Getting Started

In the picture: my workshop during the restauration. It takes me 9 month to bring back the shine of the old times. But today i've got a beautiful atelier.

Hello and welcome to the Moku Buki  news blog– the page all to do with martial arts accessories from one expert to another.
My name is Peter Krowiorsch and I am the karateka behind this project.

I would like to dedicate my first 5 posts to give you an understanding of how I work. Following that, there are to be posts about the latest developments – always short and sweet – and there will be an extra post on the odd topic or two.
I have been training goju-ryu karate-do of the Yuishinkan school since 1998, the representative of which here in Germany being the honourable Hanshi Fritz Nöpel. He likes visiting out Dojo in Eibau and is a long-time friend. Over the years, I have increasingly expanded my martial arts studies and soon came into contact with the Ryukyu-Kobudo. Under Sensei Katherine Locoupolus, I learned the first Bo-Kata and from that point on, I was fascinated by weapon training.

So it didn’t take that much time until I bought my first own equipment. Yet, whether tonfa, bo or bokken, even as a beginner, the quality mostly available didn’t satisfy me. And so I began at the early age of a schoolchild to sand down my wooden weapons and varnish the surface myself. I even built my first makiwaras and nunchakus. These first experiences with wood were probably the trigger for training as a carpenter. I completed the first year of apprenticeship at the technical school for wood as the top of the class.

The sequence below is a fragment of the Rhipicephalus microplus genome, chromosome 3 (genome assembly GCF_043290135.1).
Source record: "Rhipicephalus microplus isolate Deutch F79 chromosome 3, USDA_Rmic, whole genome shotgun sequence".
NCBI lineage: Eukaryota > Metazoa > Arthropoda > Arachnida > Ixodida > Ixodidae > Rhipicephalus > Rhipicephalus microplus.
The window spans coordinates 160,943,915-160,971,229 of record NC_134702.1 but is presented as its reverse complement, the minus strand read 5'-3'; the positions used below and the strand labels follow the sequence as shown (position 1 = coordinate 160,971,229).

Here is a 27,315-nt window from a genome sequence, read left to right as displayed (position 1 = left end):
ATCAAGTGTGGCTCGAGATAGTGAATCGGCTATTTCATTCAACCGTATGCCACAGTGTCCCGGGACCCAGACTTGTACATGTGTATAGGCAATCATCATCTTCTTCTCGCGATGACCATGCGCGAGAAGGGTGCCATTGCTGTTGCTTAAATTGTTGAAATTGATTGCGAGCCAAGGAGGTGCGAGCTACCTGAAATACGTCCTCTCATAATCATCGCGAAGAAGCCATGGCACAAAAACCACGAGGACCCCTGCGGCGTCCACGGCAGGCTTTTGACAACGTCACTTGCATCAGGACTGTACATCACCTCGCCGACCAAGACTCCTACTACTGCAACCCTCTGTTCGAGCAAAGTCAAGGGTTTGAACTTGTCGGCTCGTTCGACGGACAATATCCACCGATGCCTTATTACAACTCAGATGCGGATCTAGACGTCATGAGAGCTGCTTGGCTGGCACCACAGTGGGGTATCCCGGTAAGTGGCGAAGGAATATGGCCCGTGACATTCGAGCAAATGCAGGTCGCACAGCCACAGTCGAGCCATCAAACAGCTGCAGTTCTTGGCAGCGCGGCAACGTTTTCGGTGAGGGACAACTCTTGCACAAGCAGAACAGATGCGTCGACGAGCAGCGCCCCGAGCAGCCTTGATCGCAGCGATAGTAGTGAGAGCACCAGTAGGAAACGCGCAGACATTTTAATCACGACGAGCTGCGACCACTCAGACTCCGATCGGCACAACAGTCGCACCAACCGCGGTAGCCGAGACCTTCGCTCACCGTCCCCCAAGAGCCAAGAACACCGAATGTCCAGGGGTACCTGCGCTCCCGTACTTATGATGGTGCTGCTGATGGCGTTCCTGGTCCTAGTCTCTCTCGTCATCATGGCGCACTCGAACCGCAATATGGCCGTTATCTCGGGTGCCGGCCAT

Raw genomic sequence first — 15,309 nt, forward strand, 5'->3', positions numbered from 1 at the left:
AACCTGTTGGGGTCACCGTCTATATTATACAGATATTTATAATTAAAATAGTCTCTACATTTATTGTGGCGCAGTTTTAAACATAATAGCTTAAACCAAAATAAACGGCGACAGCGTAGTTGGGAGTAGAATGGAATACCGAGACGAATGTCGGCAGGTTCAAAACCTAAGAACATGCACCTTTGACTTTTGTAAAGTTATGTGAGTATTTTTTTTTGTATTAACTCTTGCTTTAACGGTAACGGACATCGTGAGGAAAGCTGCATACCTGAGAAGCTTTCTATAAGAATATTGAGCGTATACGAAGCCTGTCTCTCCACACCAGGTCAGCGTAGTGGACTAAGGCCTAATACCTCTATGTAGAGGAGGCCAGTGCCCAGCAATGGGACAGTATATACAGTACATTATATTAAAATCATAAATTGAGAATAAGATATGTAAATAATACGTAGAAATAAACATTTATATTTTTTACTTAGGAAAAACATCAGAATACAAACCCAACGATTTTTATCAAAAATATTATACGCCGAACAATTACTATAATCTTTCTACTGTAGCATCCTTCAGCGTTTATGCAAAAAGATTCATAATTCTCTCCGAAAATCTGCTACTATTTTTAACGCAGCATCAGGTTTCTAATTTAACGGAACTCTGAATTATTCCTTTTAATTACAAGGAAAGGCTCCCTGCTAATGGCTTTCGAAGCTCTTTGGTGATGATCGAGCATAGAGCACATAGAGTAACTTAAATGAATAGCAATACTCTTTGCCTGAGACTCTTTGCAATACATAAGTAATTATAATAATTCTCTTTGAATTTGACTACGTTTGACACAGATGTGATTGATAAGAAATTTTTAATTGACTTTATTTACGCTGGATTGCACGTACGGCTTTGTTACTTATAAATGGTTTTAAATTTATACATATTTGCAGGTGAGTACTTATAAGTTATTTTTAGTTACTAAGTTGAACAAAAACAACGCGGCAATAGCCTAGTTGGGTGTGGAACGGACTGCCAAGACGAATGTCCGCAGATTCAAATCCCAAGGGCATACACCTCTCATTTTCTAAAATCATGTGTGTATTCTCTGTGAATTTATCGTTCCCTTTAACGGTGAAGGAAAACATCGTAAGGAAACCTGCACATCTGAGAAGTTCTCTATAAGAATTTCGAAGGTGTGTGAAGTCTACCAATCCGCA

Yet a continuance of the training course did not thrill me. After the first year of mere manual workmanship, the rest of the apprenticeship and beyond that throughout one’s entire working life was only to be machine work.
That couldn’t persuade me so I turned my back on state training and from then on, became self-employed as an autodidact. Besides actual carpentry, today I also master carving, turnery and making bows
At the beginning of 2009, I then entered the future workshop in an almost 300-year old half-timbered house, as are typical for this area. Thistles still grew up to the windowsill (inside) and the flooring merely comprised firmly tamped mud. 6 months later, 100 kg paint remnants less and rich in many hours of work, the re-exposed wood gleamed in new splendour. The brickwork was re-plastered and the flooring re-laid.

So began Peter’s passion for wood.